Alaska

Alaska residents warned to give grumpy moose their space

  • In this Monday, March 6, 2017, photo, a bull moose whose antlers recently dropped walks toward hikers near Connors Bog in Anchorage, Alaska. Confrontations between moose and Alaska residents are leading wildlife officials to warn people to give the animals some distance. The department says moose are nutritionally stressed and probably tired from the long Alaska winter. (AP Photo/Dan Joling)

    In this Monday, March 6, 2017, photo, a bull moose whose antlers recently dropped walks toward hikers near Connors Bog in Anchorage, Alaska. Confrontations between moose and Alaska residents are leading wildlife officials to warn people to give the animals some distance. The department says moose are nutritionally stressed and probably tired from the long Alaska winter. (AP Photo/Dan Joling)  (The Associated Press)

  • In this Monday, March 6, 2017, photo, a bull moose whose antlers recently dropped walks toward hikers near Connors Bog in Anchorage, Alaska. Confrontations between moose and Alaska residents are leading wildlife officials to warn people to give the animals some distance. The department says moose are nutritionally stressed and probably tired from the long Alaska winter. (AP Photo/Dan Joling)

    In this Monday, March 6, 2017, photo, a bull moose whose antlers recently dropped walks toward hikers near Connors Bog in Anchorage, Alaska. Confrontations between moose and Alaska residents are leading wildlife officials to warn people to give the animals some distance. The department says moose are nutritionally stressed and probably tired from the long Alaska winter. (AP Photo/Dan Joling)  (The Associated Press)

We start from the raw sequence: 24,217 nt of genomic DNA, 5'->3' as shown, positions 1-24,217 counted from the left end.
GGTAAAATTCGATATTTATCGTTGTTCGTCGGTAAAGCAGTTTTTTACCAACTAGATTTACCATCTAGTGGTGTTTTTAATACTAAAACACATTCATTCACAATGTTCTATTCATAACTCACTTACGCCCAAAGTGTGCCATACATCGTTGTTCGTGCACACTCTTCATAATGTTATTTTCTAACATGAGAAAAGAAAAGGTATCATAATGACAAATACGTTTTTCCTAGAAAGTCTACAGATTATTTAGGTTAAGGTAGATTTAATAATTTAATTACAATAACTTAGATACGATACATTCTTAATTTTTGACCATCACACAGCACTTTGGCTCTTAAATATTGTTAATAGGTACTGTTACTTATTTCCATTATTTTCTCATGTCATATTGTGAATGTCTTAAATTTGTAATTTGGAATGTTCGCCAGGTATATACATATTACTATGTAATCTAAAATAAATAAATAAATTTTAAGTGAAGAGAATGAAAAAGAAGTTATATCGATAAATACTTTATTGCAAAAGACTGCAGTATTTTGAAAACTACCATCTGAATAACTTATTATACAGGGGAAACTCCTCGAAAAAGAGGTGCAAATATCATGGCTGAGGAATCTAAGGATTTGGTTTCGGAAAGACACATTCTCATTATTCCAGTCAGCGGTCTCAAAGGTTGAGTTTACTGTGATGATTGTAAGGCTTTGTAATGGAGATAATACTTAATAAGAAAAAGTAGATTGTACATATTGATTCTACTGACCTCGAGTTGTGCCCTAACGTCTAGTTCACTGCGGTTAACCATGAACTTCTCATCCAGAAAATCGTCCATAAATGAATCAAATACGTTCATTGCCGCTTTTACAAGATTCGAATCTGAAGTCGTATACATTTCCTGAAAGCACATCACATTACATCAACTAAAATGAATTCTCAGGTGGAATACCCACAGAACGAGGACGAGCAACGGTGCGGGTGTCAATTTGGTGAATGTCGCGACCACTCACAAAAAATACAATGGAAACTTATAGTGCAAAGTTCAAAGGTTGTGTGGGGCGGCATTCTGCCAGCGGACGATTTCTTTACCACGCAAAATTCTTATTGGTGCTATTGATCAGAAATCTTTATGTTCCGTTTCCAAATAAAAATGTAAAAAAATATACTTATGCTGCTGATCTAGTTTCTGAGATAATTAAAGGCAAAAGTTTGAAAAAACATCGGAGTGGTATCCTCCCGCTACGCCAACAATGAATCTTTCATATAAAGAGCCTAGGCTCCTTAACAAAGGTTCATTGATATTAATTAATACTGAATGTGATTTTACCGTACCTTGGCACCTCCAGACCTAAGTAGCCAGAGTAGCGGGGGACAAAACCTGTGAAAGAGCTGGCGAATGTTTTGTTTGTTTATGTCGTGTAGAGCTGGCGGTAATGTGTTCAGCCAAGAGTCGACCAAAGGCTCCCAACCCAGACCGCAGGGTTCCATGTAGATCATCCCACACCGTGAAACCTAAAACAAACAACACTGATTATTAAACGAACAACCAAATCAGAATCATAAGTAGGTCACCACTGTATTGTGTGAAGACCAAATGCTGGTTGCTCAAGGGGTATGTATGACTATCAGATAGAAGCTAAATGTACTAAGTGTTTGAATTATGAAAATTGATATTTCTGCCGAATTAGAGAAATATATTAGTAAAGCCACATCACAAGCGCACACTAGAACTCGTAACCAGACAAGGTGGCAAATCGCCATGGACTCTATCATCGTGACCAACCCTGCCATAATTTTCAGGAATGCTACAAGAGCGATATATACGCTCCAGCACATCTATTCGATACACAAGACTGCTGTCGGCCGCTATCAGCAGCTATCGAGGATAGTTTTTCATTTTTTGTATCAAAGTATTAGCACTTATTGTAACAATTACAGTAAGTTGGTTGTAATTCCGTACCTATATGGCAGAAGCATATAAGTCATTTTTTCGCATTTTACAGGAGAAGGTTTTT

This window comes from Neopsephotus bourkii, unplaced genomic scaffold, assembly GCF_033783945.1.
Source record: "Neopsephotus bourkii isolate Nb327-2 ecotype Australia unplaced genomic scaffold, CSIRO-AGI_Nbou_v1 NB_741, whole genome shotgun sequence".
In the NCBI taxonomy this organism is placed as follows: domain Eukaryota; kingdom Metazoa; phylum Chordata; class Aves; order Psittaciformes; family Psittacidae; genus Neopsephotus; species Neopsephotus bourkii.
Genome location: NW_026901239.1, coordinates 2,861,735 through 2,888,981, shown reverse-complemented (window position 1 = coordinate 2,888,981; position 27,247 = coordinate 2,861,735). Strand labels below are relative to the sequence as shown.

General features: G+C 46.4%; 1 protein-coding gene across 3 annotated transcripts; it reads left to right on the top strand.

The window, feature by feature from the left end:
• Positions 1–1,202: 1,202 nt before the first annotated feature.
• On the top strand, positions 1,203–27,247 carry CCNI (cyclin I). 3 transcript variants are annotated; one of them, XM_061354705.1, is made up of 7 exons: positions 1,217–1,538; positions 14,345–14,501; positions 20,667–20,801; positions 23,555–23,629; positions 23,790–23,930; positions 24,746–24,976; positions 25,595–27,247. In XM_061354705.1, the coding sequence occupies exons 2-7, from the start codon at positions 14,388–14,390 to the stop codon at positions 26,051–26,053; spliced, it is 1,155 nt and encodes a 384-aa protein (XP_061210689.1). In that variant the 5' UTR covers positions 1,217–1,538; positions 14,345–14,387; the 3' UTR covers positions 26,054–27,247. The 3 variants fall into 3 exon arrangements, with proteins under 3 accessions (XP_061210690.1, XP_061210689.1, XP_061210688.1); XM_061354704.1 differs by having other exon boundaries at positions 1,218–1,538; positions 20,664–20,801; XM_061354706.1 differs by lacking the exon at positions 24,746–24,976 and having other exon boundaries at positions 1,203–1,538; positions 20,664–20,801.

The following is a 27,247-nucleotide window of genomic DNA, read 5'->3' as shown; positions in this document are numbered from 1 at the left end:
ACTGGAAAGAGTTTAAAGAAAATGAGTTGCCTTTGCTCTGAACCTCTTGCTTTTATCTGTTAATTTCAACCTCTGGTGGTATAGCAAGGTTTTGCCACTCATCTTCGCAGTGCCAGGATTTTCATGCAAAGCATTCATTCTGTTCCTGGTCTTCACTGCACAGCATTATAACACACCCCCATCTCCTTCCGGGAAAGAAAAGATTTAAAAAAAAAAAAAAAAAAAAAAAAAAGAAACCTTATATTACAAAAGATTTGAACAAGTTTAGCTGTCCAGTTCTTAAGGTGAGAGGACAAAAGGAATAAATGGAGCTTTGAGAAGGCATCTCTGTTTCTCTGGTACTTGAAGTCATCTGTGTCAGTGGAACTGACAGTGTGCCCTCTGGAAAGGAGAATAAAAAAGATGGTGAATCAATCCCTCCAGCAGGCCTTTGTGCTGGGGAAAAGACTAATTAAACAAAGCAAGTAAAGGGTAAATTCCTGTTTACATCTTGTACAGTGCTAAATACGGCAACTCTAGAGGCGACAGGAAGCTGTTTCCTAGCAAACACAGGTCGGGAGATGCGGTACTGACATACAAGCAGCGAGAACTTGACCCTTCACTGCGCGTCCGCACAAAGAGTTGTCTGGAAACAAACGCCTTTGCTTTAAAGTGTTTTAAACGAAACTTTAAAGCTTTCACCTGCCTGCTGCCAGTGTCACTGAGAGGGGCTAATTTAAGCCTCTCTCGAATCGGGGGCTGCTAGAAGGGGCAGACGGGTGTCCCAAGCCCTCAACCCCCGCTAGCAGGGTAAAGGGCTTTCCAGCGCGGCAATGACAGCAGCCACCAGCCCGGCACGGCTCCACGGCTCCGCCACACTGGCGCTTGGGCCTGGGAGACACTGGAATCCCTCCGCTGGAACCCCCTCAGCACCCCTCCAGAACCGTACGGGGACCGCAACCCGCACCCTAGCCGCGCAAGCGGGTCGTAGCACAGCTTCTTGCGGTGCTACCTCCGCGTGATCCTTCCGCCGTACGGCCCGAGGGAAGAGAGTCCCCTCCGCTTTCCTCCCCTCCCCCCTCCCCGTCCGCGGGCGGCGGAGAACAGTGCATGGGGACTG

Confrontations between moose and Alaska residents are leading wildlife officials to warn people to give the animals some distance.

An agitated moose twice charged skiers in a lift line Saturday at Alyeska Resort, a downhill ski venue in the resort town of Girdwood. No one was hurt, but the moose was killed Sunday.

Another moose walked up behind a woman tending chickens Sunday in the city of Homer and started eating chicken food from a bucket she carried. When the woman turned, the startled moose kicked her in the head.

Department of Fish and Game biologist Dave Battle says moose get cranky this time of year.

He says their winter food of twigs and other woody material isn't as nutritious as summer leaves and they're using up fat reserves.